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The United Nations Development Programme said Monday that the German government has contributed €35 million ($40.9 million) in funding for a new risk transfer initiative, the Insurance and Risk Finance Facility, within its Finance Sector Hub.
The goal is to co-create insurance and risk finance solutions in over 50 developing countries by 2025 and contribute to the InsuResilience Vision 2025 target of protecting 500 million poor and vulnerable people by 2025.
“In a world of growing and converging risks, developing countries and their communities are often the worst affected and the least able to rebuild and recover,” Achim Steiner, UNDP Administrator, said in the statement.
Under the IRFF, UNDP will work with governments to include climate risk modeling work in national development plans and financing strategies, nationally determined contributions, national adaptation plans and more.
The initial funding will provide technical assistance, networks and partners, project identification and development, partner mapping and matching, and much more in all 170 countries, according to Jan Kellett, who is the UNDP special adviser, finance sector hub, and corporate lead, insurance and risk financing.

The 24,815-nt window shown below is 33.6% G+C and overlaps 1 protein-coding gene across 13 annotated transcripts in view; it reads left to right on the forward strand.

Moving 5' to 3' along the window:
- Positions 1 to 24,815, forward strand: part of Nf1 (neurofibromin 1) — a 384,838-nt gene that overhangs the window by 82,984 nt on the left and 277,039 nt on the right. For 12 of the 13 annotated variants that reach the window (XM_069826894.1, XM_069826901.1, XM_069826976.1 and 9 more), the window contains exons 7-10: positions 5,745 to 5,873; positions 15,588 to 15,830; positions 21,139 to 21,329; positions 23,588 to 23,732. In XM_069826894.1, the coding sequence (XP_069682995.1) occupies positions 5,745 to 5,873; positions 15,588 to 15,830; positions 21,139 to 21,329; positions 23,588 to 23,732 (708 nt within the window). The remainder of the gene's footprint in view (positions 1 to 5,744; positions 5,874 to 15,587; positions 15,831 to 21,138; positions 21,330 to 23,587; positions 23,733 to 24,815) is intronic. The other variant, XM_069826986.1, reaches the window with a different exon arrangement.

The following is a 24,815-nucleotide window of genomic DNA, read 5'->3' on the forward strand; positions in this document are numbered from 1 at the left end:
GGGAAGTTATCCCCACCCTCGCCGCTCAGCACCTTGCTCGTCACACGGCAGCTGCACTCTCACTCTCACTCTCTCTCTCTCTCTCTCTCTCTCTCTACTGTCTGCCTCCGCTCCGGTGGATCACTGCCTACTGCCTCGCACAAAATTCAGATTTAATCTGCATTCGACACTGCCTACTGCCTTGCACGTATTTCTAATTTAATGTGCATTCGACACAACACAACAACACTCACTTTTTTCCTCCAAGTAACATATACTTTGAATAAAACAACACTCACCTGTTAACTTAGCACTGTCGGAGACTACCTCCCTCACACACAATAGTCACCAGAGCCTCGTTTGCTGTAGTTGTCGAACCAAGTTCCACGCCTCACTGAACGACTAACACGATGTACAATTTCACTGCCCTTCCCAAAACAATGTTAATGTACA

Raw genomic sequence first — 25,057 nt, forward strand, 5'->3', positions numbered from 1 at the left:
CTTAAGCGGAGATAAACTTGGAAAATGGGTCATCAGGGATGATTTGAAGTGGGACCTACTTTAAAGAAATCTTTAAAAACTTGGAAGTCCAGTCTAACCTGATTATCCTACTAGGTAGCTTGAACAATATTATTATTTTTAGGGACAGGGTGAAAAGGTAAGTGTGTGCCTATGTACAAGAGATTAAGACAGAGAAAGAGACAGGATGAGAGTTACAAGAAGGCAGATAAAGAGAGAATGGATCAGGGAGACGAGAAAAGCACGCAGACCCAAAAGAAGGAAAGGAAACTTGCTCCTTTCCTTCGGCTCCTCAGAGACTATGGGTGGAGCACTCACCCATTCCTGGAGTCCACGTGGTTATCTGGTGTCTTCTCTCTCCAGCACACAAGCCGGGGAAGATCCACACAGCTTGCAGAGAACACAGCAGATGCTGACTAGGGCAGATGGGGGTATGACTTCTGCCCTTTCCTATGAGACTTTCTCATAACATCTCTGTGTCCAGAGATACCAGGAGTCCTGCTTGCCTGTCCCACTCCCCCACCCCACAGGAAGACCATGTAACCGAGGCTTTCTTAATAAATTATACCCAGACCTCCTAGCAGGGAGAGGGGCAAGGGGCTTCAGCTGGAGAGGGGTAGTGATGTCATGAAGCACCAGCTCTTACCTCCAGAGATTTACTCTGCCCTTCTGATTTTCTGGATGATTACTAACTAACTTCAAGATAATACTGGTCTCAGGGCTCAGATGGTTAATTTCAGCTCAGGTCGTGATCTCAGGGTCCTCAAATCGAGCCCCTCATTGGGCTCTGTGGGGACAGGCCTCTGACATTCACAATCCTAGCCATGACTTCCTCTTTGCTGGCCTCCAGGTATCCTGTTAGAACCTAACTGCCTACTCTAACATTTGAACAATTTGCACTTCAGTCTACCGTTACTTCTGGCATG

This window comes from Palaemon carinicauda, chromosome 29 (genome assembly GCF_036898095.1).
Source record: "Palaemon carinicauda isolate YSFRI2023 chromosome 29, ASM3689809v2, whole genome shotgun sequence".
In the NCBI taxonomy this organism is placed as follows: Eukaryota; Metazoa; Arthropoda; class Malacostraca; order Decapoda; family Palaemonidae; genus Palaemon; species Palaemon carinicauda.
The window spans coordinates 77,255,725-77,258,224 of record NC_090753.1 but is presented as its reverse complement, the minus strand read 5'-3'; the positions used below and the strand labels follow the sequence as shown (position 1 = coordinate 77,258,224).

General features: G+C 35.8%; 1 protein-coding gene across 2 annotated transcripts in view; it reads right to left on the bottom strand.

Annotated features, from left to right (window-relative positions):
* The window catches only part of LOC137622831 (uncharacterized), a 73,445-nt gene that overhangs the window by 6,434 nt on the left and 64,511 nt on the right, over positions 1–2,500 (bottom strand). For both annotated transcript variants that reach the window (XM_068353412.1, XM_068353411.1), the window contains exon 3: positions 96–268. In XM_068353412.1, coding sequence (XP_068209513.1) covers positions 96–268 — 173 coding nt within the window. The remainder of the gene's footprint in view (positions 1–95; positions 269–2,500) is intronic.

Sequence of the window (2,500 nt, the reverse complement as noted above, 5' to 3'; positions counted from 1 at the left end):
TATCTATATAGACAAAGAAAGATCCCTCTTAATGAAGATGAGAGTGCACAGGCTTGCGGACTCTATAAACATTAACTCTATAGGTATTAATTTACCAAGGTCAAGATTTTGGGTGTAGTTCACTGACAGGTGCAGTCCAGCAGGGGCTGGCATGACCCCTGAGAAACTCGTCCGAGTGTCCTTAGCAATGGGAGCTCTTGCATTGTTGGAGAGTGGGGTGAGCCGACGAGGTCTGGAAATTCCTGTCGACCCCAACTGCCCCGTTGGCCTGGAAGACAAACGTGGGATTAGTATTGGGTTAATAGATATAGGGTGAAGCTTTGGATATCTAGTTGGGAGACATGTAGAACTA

The Facility will strengthen the protection of vulnerable communities from socio-economic, climate and health-related disasters, by significantly increasing the role of insurance and risk-financing in development, the statement said Monday.
“The funds are primarily earmarked for technical, capacity-building work on the ground, as well as for the development of new risk transfer solutions with our insurance industry partners. While UNDP itself will not pay premiums, it will work – country by country and globally – to explore how governments could be supported financially, depending on their individual needs and capacity,” said Daniel Stander, senior adviser to the United Nations Development Programme and former global managing director at catastrophe modeler Risk Management Solutions Inc.
Further funding is anticipated, he said. “The UNDP team – with German government support – will be looking for more donor support.”
Pension risk transfer premiums inched up in March, according to a report from Seattle-based consulting firm Milliman, Pensions & Investments reported. The estimated buyout cost as a percentage of accounting liabilities was 102.7% at the end of March, up from 102.1% in February.